Self-Driving Trucks and Motor Carrier Liability

Written by: Sandro Stojanovic, Esq.

Self-driving trucks are expected to “hit the road” in the near future. In October of 2016, Anheuser-Busch and Uber Technologies teamed up to deliver 50,000 cans of beers in a self-driving truck traveling a total of 120 miles from Fort Collins, via I-25, to Colorado Springs. While this delivery was a groundbreaking development in the autonomous driving technology, a question of liability must be examined. The data published by FMCSA reveals that in 2015, 4,440 large trucks and buses were involved in fatal crashes and there were approximately 119,000 injury crashes. In most, human error plays a major role in determining liability, so self-driving trucks pose a question of who takes responsibility for the collision – truck owner, truck manufacturer, or even the truck itself?

In October of 2015, Volvo’s CEO Hakan Samuelsson stated that the company will accept full liability whenever one of its cars is involved in a crash while in autonomous mode. In February of 2016, Google accepted blame for the crash caused by one of its self-driving vehicles. Mercedes-Benz has also confirmed that when their autonomous technology is commercially available, they will accept full responsibility and liability.

While assessing liability on behalf of the manufacturers may be a simple solution, motor carriers will not be easily exonerated in Georgia. For example, while respondeat superior may no longer apply, motor carriers could still be liable under the theory of joint venture. A “joint venture” arises where two or more parties combine their property or labor, or both, in a joint undertaking for profit, with rights of mutual control, so as to render all joint venturers liable for the negligence of the other. For a joint venture to exist, there must be not only a joint interest in the purpose of the enterprise but also an equal right, express or implied, to direct and control the conduct of one another in the activity causing the injury. Yancey v. Watkins, 308 Ga. App. 695, 698 (2011). Both, the manufacturer and the motor carrier, would be engaging in a joint undertaking for profit with combined property and labor. Also, the manufacturer would probably have some control over the tractor since they are accepting full liability and would be responsible for maintenance of the autonomous system. These elements alone establish the theory of joint venture where the motor carrier could be sued long with the manufacturer.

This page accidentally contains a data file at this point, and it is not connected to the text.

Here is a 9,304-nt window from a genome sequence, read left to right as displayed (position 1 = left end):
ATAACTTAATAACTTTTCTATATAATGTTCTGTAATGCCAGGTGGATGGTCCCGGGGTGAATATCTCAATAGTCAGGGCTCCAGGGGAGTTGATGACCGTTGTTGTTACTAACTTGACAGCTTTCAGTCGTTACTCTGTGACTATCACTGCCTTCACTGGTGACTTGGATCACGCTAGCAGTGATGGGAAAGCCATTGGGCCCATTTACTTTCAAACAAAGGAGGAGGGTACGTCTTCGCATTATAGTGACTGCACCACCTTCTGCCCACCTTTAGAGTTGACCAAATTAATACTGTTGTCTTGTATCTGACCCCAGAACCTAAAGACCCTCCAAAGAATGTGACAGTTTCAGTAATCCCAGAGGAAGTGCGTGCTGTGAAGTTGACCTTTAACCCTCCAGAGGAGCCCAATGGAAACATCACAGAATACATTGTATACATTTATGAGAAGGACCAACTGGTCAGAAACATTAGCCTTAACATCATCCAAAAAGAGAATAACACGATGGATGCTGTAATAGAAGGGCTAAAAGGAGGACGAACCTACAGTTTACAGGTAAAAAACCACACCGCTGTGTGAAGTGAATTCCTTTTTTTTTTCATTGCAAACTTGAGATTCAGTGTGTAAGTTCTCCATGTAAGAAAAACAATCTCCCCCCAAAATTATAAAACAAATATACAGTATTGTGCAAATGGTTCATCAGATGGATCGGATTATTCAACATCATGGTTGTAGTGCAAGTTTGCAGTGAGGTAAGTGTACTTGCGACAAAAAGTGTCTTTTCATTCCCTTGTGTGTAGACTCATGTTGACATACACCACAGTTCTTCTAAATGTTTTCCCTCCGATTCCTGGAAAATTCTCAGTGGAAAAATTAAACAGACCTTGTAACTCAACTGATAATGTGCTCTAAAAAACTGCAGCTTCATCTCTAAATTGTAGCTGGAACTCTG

Under the joint venture theory of liability, motor carrier could be protected by seeking indemnification from the manufacturer, however, they would still be named as a defendant and required to defend the lawsuit. Regardless, the shift to the driverless tractor-trailer may be long coming. In the recent study published by the American Center for Mobility (ACM), the researchers believe that automated vehicles will create a shift in workforce demands by actually supporting truck drivers instead of replacing them.[1] “The results of the report indicate that substantial and multifaceted education and training efforts will be needed to transform the workforce and public for automated vehicles,” said Soraya Kim, Chief Innovation Officer for ACM. ACM has estimated that significant numbers of automated vehicles will not be deployed until latter half of the 2020s.

Motor carriers should stay focused on novel risks as the industry changes from current driver-operated vehicles to autonomous vehicles operated by artificial intelligence. While the predictions demonstrate that self-driving trucks will lower the amount of crashes substantially, it appears that theories of liability will still be applicable to the motor carriers in the future, regardless of the human involvement. Motor carriers should assess their future agreements with manufacturers in order to be properly indemnified and protected from further liability

[1] http://www.acmwillowrun.org/wp-content/uploads/2018/08/FINAL-Workforce-Mobility-Report-Press-Release.pdf